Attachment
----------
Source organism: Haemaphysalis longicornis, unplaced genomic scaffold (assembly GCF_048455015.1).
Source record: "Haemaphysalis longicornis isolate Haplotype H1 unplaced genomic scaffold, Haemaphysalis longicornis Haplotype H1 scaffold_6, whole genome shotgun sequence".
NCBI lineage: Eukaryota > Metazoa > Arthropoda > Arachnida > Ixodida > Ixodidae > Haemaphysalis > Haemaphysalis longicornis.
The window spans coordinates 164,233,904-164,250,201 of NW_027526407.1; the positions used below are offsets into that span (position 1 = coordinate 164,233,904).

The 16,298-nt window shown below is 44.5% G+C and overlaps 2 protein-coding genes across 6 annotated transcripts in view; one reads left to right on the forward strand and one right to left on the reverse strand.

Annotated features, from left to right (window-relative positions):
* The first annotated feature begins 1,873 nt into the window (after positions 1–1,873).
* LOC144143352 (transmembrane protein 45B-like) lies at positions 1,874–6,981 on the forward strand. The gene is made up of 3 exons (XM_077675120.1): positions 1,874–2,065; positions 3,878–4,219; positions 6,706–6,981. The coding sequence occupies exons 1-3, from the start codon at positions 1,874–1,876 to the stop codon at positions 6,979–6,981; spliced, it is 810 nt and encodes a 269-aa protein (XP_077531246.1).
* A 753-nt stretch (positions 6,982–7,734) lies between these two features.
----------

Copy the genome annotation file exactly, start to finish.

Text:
Source organism: Haemaphysalis longicornis, unplaced genomic scaffold (assembly GCF_048455015.1).
Source record: "Haemaphysalis longicornis isolate Haplotype H1 unplaced genomic scaffold, Haemaphysalis longicornis Haplotype H1 scaffold_6, whole genome shotgun sequence".
NCBI lineage: Eukaryota > Metazoa > Arthropoda > Arachnida > Ixodida > Ixodidae > Haemaphysalis > Haemaphysalis longicornis.
The window spans coordinates 164,233,904-164,250,201 of NW_027526407.1; the positions used below are offsets into that span (position 1 = coordinate 164,233,904).

The 16,298-nt window shown below is 44.5% G+C and overlaps 2 protein-coding genes across 6 annotated transcripts in view; one reads left to right on the forward strand and one right to left on the reverse strand.

Annotated features, from left to right (window-relative positions):
* The first annotated feature begins 1,873 nt into the window (after positions 1–1,873).
* LOC144143352 (transmembrane protein 45B-like) lies at positions 1,874–6,981 on the forward strand. The gene is made up of 3 exons (XM_077675120.1): positions 1,874–2,065; positions 3,878–4,219; positions 6,706–6,981. The coding sequence occupies exons 1-3, from the start codon at positions 1,874–1,876 to the stop codon at positions 6,979–6,981; spliced, it is 810 nt and encodes a 269-aa protein (XP_077531246.1).
* A 753-nt stretch (positions 6,982–7,734) lies between these two features.